Abbott eases its M&A risk with $4.3 bln asset sale

September 19, 2016

The author is a Reuters Breakingviews columnist. The opinions expressed are his own. 

Abbott Laboratories may have eased the flow of its merger pipeline. The $62 billion health firm is selling its eye-surgery unit to Johnson & Johnson for $4.3 billion. With two acquisitions worth over $30 billion pending – and the purchase of Alere, in particular, not going smoothly – it’s a sensible way to gain some breathing room.

Abbott arguably bit off more than it could chew when it agreed to purchase diagnostic company Alere for a pricey $5.8 billion in February and then St. Jude Medical for a chunky $25 billion just two months later. In the wake of agreeing to its sale to Abbott, Alere failed to file financial statements, announced a product recall, and acknowledged multiple probes into billing and foreign sales practices.

The relationship turned acrimonious. Alere said Abbott was dragging its feet in seeking needed regulatory approvals, while Abbot claimed Alere was hindering attempts to find necessary information. Moreover, Abbott’s travails left investors jittery about its M&A intentions.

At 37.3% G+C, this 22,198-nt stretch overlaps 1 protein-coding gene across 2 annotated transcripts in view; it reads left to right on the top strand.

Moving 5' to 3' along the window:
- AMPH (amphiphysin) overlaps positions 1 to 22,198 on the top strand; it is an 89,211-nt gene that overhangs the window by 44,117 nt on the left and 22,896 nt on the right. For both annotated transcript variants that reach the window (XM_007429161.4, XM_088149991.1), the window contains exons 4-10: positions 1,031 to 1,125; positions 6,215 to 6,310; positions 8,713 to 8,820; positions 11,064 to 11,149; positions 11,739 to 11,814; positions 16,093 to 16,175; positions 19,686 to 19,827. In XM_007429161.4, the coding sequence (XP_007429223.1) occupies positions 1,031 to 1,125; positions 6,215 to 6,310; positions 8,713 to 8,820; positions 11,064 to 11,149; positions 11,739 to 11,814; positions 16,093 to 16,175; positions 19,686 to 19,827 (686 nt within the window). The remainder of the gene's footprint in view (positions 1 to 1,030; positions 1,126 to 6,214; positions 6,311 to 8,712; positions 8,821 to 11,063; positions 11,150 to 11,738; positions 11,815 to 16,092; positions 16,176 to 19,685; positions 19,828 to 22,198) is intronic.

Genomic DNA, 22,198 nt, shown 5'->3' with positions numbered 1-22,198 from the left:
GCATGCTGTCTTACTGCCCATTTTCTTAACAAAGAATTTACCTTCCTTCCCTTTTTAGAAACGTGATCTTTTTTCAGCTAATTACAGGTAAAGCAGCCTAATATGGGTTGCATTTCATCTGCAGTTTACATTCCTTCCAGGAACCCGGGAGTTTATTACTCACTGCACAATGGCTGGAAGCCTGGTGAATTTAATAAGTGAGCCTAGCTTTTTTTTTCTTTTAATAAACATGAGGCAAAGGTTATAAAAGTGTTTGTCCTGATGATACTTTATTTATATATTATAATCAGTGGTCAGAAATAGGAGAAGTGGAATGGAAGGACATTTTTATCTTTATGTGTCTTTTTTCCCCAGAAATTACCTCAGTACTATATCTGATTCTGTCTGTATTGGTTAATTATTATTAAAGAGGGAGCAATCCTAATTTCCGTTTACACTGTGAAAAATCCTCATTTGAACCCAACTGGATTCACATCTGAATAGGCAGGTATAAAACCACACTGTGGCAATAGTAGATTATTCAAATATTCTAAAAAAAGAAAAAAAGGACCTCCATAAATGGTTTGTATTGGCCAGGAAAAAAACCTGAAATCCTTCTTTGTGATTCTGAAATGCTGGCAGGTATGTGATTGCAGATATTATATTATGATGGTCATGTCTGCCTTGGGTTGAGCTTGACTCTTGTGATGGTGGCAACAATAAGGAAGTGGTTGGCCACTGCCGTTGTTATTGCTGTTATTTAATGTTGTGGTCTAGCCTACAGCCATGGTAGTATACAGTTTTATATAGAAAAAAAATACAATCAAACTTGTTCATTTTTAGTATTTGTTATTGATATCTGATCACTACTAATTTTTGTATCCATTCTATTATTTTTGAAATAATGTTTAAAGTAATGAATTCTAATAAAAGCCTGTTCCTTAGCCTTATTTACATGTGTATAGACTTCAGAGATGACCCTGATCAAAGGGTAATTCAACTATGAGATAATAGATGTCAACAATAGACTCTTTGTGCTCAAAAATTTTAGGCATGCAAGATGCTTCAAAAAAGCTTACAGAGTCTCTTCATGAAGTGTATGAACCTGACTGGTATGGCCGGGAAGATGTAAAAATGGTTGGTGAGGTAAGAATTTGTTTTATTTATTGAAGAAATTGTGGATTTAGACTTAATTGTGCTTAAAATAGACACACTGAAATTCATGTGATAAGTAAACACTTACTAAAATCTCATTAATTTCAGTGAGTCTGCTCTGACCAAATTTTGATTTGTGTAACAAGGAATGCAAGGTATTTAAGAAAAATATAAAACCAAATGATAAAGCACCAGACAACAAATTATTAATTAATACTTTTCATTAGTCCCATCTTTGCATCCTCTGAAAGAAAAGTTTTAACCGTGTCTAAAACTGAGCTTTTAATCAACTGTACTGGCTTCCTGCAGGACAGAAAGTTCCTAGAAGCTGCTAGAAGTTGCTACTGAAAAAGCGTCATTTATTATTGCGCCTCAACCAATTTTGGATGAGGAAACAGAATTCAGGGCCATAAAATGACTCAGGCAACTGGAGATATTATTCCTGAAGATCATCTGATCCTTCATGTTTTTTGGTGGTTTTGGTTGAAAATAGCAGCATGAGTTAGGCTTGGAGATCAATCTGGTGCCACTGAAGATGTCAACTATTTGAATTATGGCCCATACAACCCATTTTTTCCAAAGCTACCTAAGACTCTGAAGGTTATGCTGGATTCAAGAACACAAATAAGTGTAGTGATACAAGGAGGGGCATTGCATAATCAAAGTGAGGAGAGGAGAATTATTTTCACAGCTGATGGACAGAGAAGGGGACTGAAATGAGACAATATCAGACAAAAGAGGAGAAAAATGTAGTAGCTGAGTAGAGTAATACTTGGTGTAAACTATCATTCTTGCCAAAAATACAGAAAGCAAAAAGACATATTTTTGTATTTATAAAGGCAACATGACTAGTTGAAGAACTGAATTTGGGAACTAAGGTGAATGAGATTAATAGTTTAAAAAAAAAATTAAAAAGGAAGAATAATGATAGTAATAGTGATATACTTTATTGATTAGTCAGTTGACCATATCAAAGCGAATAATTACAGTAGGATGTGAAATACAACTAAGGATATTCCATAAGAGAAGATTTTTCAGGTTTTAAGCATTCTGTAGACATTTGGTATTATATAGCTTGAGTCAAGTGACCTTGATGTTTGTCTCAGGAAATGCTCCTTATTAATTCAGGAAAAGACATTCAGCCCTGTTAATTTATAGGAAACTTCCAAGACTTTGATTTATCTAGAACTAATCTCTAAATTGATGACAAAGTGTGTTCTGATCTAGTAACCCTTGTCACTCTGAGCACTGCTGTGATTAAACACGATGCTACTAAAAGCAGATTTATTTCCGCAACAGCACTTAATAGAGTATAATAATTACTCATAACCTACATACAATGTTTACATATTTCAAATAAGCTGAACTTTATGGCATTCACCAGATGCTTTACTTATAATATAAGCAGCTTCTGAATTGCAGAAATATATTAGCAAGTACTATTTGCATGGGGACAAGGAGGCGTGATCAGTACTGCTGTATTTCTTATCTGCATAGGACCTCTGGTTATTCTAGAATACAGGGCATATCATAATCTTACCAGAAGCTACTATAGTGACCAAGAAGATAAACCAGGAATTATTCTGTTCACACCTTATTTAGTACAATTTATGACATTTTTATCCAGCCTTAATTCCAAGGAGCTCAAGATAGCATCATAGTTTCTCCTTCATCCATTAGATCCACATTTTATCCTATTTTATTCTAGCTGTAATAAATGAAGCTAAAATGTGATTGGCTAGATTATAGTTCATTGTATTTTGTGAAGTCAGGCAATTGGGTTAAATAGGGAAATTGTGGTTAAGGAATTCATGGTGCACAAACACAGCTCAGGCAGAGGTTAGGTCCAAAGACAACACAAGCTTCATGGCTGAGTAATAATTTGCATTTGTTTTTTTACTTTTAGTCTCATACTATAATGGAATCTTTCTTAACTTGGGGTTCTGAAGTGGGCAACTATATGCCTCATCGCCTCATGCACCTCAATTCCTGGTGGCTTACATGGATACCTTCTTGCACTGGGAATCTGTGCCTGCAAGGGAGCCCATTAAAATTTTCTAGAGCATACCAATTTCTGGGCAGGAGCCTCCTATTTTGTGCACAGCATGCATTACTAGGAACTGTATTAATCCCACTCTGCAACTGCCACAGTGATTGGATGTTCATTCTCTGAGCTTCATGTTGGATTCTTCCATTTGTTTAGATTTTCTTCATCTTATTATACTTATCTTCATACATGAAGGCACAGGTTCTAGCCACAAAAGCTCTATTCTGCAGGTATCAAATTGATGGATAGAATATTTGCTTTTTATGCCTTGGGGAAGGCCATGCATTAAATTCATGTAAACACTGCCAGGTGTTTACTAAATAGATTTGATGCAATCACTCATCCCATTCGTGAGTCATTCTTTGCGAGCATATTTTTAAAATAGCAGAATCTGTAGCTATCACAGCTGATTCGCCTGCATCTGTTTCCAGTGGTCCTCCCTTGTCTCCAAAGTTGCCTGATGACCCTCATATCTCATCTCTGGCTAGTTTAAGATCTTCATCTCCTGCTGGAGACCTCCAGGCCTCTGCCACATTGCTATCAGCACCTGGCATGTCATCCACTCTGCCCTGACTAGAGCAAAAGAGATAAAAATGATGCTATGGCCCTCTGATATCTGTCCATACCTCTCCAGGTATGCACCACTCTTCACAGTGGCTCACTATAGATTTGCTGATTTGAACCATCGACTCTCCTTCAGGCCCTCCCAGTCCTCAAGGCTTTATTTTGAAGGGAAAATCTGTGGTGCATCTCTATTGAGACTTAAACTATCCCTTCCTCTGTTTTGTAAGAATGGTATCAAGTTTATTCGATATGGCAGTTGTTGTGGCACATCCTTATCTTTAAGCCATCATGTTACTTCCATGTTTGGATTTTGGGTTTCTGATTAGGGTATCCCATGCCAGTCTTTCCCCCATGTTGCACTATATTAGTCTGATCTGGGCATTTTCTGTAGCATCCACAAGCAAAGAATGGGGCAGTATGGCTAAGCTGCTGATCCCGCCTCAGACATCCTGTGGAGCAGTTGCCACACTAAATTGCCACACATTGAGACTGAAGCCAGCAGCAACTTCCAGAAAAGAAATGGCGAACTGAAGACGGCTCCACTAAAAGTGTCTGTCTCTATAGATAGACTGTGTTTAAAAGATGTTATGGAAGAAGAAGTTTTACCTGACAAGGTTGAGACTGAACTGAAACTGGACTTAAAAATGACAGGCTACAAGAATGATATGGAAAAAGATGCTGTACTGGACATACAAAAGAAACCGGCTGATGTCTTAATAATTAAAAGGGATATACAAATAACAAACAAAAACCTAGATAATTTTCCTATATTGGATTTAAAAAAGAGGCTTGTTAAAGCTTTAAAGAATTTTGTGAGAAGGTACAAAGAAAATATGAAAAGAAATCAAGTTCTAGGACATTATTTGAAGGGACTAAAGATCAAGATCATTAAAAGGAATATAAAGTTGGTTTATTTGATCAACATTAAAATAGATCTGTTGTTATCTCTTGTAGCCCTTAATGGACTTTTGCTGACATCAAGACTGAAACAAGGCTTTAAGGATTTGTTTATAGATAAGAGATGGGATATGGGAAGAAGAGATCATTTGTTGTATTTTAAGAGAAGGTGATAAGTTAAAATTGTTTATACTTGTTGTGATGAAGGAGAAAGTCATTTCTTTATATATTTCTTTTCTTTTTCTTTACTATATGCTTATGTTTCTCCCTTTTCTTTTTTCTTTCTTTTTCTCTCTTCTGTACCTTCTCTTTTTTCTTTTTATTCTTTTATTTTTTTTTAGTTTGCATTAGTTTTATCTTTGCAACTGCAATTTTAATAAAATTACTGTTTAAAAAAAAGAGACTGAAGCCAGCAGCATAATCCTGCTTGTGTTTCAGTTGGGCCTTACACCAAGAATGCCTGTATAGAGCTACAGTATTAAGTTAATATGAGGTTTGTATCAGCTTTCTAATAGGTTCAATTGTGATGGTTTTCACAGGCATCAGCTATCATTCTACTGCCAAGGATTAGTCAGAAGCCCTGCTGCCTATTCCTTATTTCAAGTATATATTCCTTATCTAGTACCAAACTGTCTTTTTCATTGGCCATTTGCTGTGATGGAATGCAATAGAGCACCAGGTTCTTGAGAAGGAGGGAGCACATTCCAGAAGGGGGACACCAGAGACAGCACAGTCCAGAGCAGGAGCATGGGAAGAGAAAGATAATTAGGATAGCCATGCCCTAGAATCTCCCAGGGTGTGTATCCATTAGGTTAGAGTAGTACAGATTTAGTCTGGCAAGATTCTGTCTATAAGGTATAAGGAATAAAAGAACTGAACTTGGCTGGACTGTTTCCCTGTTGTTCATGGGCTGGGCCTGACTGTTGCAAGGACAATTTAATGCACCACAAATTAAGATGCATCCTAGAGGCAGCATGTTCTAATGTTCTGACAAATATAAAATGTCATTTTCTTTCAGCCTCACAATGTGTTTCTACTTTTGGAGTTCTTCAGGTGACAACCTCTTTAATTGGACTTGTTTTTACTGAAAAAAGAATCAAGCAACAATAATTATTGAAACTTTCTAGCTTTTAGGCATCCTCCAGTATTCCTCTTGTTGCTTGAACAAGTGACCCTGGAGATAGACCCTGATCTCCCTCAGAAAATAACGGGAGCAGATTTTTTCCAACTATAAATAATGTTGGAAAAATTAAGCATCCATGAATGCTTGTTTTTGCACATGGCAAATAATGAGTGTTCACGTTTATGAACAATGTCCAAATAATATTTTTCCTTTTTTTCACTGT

A claim by short-seller Muddy Waters in late August that St. Jude’s cardiac devices were hackable, with potentially fatal results, hit St. Jude’s shares severely and dented Abbott’s. Such worries have been making the rounds for more than a decade and so far seem more Hollywood plot than reality. St. Jude has sued Muddy Waters, but a certain amount of damage has been done.

Abbott’s sale, announced on Friday, should help things go more smoothly. Abbott had said it would sell $3 billion of stock to help finance its two acquisitions. The asset disposal will give it more cash to play with, even after taxes. Abbott’s credit rating will still probably get whacked as completing both deals will approximately triple its debt. But the extra cash means it can either avoid issuing shares or make the credit-rating hit less bad.

Moreover, the deal may give Abbott more sway in arbitration with Alere. It weakens the latter’s claim that Abbott’s strained finances make it unwilling to complete the acquisition. Maybe Abbott can now afford to do the deal at a lower price, bolstering its reputation as an acquirer while reflecting Alere’s troubles. Better yet would be for Abbott to take its time checking out its targets before signing deals. That’s something the latest asset sale can’t help with.

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